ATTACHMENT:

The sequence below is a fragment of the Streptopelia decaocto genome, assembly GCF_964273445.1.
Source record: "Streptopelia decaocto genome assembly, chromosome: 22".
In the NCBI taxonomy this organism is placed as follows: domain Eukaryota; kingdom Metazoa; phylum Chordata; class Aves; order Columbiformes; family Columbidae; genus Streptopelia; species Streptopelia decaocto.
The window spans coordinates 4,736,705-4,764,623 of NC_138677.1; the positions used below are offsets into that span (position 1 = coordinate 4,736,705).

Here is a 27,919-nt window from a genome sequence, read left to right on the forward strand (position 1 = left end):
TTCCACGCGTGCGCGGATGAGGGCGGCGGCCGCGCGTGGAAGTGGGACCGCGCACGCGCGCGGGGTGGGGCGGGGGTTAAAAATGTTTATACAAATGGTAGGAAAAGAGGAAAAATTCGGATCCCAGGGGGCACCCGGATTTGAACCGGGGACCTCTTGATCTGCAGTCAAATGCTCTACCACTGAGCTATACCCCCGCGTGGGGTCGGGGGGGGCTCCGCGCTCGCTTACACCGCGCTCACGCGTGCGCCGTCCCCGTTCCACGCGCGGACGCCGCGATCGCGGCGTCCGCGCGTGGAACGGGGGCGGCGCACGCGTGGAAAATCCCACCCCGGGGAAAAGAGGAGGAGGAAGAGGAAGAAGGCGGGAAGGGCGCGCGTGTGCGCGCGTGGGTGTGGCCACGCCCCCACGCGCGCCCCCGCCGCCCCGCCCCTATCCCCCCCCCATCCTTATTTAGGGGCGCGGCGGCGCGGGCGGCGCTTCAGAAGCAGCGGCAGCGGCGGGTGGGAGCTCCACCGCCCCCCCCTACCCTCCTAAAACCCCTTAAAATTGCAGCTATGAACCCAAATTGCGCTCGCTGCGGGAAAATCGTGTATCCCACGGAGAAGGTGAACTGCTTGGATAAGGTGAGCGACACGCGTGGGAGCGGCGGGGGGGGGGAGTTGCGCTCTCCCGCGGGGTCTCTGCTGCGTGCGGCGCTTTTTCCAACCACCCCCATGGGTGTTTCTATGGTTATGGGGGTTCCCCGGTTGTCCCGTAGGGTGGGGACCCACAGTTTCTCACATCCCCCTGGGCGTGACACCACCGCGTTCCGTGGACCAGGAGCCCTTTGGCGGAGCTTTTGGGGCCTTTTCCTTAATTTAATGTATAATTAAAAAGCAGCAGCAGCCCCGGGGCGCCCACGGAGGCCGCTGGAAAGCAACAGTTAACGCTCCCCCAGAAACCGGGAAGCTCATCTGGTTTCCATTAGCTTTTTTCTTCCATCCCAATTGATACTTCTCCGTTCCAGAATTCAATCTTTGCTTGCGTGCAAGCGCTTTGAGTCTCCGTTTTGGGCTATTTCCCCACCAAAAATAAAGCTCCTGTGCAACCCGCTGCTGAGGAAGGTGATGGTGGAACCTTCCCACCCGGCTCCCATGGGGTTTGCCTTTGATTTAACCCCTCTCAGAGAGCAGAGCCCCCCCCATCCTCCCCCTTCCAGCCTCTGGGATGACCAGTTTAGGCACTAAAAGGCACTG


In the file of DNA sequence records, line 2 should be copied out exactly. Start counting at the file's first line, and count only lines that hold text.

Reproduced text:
Source record: "Streptopelia decaocto genome assembly, chromosome: 22".